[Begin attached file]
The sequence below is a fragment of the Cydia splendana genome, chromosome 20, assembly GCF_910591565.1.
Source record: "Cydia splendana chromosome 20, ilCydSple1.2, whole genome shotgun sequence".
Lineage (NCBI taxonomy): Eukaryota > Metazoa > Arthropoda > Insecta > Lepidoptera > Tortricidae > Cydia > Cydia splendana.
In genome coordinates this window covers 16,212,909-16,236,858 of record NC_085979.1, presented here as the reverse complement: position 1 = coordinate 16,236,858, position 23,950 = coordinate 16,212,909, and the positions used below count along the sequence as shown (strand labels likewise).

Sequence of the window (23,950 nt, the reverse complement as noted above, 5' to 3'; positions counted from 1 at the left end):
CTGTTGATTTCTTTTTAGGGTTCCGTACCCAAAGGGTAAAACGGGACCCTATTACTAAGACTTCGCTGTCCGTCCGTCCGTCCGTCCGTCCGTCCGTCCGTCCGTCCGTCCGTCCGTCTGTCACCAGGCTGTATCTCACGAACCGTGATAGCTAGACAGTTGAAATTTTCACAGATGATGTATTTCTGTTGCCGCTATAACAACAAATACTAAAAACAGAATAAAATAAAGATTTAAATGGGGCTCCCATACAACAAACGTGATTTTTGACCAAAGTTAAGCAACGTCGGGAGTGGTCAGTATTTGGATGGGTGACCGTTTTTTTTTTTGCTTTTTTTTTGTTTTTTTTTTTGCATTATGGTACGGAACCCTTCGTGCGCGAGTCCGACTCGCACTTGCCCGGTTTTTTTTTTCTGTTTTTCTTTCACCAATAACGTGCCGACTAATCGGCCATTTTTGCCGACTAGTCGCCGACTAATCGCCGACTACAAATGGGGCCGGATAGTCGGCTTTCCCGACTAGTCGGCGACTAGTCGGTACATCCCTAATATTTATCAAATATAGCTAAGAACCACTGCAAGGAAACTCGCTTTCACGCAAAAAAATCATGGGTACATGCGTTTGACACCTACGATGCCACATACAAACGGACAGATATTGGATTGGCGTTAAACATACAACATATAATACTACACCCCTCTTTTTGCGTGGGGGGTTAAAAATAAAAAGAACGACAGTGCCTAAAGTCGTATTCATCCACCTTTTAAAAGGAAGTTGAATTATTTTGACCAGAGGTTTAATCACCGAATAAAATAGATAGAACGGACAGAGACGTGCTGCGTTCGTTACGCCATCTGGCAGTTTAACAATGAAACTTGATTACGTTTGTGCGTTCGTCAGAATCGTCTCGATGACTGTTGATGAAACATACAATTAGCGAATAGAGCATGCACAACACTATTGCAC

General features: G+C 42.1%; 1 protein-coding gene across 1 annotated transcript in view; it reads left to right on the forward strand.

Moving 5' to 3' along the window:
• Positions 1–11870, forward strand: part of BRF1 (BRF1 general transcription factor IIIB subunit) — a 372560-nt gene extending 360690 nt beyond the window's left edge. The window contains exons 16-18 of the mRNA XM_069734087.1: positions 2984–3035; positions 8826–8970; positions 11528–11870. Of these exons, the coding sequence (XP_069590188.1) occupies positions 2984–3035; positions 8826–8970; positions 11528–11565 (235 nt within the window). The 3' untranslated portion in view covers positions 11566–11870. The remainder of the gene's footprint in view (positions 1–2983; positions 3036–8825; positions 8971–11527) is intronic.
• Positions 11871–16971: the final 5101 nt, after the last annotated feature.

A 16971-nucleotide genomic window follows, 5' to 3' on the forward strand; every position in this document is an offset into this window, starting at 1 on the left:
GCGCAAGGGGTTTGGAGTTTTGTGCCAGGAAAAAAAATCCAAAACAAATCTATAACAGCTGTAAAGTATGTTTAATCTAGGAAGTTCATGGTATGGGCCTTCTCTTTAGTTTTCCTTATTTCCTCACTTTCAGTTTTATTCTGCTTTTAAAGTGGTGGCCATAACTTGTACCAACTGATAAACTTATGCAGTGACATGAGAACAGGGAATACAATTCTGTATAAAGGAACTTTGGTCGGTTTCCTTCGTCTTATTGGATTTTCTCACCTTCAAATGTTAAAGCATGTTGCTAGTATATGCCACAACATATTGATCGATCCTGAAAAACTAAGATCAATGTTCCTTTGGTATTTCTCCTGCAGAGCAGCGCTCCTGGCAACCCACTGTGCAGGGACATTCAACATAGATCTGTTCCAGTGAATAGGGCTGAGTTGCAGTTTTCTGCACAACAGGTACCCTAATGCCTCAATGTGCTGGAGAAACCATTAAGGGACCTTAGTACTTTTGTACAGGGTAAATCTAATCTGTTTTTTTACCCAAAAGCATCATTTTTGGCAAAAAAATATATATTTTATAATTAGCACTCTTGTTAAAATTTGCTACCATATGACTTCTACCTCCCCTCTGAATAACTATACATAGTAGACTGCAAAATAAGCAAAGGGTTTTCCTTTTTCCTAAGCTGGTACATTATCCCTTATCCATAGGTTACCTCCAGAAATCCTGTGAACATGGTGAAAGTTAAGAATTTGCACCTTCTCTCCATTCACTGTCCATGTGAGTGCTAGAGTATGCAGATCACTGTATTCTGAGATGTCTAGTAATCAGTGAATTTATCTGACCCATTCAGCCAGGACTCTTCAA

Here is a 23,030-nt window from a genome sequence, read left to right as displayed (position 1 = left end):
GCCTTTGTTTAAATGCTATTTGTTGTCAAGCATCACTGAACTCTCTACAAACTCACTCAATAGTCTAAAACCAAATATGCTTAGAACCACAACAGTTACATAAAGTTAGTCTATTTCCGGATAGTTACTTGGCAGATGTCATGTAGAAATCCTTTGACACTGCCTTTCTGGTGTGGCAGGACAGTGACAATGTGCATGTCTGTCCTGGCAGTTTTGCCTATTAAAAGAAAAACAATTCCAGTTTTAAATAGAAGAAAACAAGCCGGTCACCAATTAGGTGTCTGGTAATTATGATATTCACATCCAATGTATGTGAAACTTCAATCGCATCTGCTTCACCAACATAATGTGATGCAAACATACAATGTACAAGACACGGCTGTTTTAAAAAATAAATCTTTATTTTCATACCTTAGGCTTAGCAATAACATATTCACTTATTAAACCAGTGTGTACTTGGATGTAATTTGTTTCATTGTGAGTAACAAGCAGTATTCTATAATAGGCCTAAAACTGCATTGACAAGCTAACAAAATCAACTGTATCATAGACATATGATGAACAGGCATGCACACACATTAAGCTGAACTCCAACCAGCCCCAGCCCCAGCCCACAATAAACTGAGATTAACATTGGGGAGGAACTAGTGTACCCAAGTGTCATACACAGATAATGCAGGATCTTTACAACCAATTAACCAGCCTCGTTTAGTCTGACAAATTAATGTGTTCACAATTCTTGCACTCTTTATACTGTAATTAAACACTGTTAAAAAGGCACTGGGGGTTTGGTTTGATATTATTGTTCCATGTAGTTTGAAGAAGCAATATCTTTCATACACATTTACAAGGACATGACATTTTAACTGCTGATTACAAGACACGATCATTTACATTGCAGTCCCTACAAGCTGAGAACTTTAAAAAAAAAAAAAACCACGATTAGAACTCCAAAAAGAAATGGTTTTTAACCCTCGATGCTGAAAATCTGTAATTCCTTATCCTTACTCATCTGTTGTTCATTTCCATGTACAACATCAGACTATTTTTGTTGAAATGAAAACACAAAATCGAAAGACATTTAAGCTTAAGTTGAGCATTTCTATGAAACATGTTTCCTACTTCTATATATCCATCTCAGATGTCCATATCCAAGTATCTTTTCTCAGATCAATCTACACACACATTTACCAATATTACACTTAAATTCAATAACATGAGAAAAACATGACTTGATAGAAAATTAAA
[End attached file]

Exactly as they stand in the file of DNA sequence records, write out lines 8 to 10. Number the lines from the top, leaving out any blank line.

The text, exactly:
Moving 5' to 3' along the window:
• Positions 1–11870, forward strand: part of BRF1 (BRF1 general transcription factor IIIB subunit) — a 372560-nt gene extending 360690 nt beyond the window's left edge. The window contains exons 16-18 of the mRNA XM_069734087.1: positions 2984–3035; positions 8826–8970; positions 11528–11870. Of these exons, the coding sequence (XP_069590188.1) occupies positions 2984–3035; positions 8826–8970; positions 11528–11565 (235 nt within the window). The 3' untranslated portion in view covers positions 11566–11870. The remainder of the gene's footprint in view (positions 1–2983; positions 3036–8825; positions 8971–11527) is intronic.
• Positions 11871–16971: the final 5101 nt, after the last annotated feature.